Economic Colonisation: The Dehumanising Effect of the Media

Graham Bell, 11 May 2011

Categories: Greece | Finance | European Union | Protest | The Daily Mail |

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Regardless of wider colonial aims, there are always a few imperative tasks for imperial powers. These tasks normally include stirring up national pride and fear, as well as dehumanising the indigenous population. This justifies the role of the invader to their people, as they implement their ‘superior’ ways on the ‘lesser’ people whom they are ‘liberating’ or ‘helping’. Examples include the treatment of aborigines in Australia, Hitler’s propaganda films about Jewish people, and of course in recent years, Islamaphobia – required as the struggle to secure resources in the Middle East continues.

In the neoliberal age, imperial takeover is not always carried out through force and aggression. Since the 1970s it has often been carried out through economic means, by handing out loans to countries knowing that they will not be repayable. This results in the economic policies of that country being dictated by the lending force – using the debt as a tool to orchestrate internal decision-making from the outside. This practice has been well documented by in the book entitled Confessions of an Economic Hitman by John Perkins, who worked as what the inner circles described as an 'Economic Hitman'. Naomi Klein’s The Shock Doctrine also provides a detailed description of how neoliberal economics have been used to expand empires.

It is not then surprising to see some of the language used by UK journalists when discussing the Greek population. If everything you knew about Greece came from the mainstream media reporting over the last year, you’d be forgiven for thinking that they are a hostile, angry, lawless population. Take for example an article written by John Humphrys on 15th February of this year. In the headline, he proclaims that “tax-dodging” is a national pastime. In the article he goes on to say that in the ‘black economy’, “Many businesses offer two prices: the high one with a receipt; the low one paid in cash”. It appears from these statements that Greece has a lot in common with almost every other functioning economy on the planet, but this is far from the tone that he is trying to set in the article.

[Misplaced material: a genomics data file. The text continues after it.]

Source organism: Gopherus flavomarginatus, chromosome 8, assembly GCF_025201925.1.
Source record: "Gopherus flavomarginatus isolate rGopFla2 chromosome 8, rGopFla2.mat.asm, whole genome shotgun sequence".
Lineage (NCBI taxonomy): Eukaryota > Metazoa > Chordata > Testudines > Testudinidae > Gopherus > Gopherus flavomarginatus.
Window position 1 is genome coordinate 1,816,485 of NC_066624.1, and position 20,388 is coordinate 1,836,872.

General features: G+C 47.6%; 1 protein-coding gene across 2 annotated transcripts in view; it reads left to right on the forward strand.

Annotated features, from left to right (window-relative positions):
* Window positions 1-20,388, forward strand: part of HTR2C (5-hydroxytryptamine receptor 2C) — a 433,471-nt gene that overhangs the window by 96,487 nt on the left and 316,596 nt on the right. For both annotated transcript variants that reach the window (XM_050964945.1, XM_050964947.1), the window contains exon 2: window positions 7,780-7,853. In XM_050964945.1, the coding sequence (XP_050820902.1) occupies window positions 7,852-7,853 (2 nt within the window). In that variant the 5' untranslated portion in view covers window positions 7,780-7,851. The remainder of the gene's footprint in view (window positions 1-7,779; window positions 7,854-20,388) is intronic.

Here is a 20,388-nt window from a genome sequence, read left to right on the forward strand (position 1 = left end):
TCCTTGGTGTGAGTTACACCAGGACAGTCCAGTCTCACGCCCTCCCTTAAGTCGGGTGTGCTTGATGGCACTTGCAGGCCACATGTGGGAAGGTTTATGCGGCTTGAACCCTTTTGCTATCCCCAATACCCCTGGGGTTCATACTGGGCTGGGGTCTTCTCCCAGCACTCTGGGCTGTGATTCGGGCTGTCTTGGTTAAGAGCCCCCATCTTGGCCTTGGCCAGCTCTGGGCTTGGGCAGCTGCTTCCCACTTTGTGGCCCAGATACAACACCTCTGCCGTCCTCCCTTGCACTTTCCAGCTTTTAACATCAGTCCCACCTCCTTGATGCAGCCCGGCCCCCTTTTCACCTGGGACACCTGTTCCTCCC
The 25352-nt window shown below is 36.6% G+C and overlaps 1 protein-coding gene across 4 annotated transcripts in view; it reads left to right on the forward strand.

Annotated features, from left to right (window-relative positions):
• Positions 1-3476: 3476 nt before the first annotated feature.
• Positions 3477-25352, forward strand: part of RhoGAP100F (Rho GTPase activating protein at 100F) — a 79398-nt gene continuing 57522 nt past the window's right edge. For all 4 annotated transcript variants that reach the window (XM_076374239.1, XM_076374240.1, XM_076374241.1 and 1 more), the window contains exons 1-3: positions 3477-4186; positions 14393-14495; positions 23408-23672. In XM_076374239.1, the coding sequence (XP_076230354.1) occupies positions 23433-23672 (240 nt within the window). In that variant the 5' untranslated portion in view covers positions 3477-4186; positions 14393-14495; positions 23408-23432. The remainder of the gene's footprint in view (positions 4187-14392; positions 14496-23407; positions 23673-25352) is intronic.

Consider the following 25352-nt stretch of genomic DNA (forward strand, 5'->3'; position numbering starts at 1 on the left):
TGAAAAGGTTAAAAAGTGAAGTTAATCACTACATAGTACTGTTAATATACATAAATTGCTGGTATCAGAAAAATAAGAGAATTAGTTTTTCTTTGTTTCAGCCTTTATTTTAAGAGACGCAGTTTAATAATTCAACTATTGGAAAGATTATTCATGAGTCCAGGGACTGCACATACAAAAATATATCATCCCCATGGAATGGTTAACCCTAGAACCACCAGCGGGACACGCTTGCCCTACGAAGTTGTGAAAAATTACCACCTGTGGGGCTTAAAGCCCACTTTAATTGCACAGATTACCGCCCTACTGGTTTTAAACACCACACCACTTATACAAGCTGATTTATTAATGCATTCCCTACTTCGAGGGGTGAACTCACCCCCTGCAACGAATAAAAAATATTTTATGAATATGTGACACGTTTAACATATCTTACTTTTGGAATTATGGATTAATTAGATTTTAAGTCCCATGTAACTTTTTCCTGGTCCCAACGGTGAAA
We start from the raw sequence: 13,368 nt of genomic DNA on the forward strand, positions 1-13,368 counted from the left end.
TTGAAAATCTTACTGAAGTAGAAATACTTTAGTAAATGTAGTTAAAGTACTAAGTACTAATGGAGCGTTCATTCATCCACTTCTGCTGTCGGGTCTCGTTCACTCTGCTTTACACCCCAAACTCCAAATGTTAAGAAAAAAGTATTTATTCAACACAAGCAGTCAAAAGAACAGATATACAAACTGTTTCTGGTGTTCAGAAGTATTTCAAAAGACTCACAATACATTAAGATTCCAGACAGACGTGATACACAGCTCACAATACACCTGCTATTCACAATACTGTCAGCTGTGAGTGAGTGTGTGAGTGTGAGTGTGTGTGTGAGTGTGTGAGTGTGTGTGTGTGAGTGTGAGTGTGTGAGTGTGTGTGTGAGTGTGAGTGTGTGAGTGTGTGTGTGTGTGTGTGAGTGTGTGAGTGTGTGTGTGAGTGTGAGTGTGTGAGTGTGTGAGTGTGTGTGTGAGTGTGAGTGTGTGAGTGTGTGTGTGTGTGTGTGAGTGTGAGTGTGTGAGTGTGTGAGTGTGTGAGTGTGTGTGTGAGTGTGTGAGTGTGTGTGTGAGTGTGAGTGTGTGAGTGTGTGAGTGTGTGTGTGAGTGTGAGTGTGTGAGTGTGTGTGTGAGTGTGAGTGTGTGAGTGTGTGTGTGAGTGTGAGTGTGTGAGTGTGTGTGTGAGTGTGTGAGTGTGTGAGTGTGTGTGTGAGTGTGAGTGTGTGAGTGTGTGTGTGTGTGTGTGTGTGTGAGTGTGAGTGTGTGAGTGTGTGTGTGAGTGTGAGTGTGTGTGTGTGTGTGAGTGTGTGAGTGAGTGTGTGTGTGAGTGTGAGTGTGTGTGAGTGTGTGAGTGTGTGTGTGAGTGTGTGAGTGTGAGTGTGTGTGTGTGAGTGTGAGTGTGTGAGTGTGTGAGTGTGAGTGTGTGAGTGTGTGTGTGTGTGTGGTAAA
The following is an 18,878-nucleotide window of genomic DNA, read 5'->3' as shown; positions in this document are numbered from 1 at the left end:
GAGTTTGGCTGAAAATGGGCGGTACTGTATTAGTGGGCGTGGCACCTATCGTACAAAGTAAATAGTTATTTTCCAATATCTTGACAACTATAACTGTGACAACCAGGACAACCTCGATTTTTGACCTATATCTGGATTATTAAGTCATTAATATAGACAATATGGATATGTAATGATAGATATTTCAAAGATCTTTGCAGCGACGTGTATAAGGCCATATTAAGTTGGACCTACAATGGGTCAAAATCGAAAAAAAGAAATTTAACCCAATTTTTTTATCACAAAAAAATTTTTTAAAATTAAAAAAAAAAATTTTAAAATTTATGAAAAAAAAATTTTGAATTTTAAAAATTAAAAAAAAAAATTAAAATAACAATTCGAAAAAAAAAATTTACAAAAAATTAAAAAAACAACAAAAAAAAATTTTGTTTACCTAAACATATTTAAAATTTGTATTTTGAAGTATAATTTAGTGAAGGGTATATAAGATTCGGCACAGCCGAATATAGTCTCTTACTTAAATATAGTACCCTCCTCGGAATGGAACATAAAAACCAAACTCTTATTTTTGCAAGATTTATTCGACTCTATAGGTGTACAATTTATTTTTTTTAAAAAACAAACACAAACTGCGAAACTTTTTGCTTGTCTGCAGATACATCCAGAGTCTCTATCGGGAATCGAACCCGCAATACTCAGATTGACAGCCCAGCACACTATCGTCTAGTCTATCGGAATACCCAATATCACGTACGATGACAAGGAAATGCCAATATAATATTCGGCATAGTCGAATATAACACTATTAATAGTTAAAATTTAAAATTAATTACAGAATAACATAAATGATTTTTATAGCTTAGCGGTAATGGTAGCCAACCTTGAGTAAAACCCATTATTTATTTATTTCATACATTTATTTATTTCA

Firstly, Humphrys is presumably using anecdotal evidence to justify this claim, and he is no doubt aware of the effectiveness of publishing this in the Daily Mail – to try and make “us” look civilised and “them” look like chancers. Secondly, is he suggesting that the “two prices” rule does not apply heavily in the UK among small businesses? If he is claiming to have the moral high ground to say this as though it’s something that does not happen elsewhere, it’s not clear whether he is merely hypocritical or very uninformed.

Humphrys goes on to patronisingly state that “the clever Greeks found more and more ways of borrowing money from Brussels”, as though a) he did not believe they had the capability to do this, and b) the EU, and not Greece, was the one conned.

The Greek economy is of course in crisis, not because of the behaviour of the people but because of the corrupt regime that has allowed this to happen (similar situations have emerged in Ireland and Portugal, to name a few). The people of Greece are within their rights to be angry, both at their government and at the IMF who have instructed Greece to privatise €50bn worth of assets. The citizens of the country should be angry to see the selling-off of their profitable assets to big business. Reporting this using the words “outrages Greeks snarl” as Helena Smith did, is both callous and dehumanising – snarling evokes images of cavemen, viciousness, and even animals. The Telegraph’s coverage on the further reduction of Greece’s credit rating (10th May 2011) claimed that “Greece hit back at the down-grade angrily denying any imminent restructuring”, another article in the same paper ran with the headline “Greeks wanting gifts”, an example of offensive wordplay. This sort of language all gives the impression of an unhappy, spoilt child.

If the British public could see in its most basic form what is happening to the population of Greece, they would I’m sure have a lot of sympathy with the Greek people. But the reporting by the British media fails to differentiate the state from its citizens – this is left open, leaving the impression that Greek people are as much to blame and as such should suffer the consequences. This is not mass-exploitation, but the same imperial principle applies: dehumanise the population, and do what you like with them. In this case, allow the corporate powers to run-free.

Categories in which this article appears: Greece | Finance | European Union | Protest | The Daily Mail |

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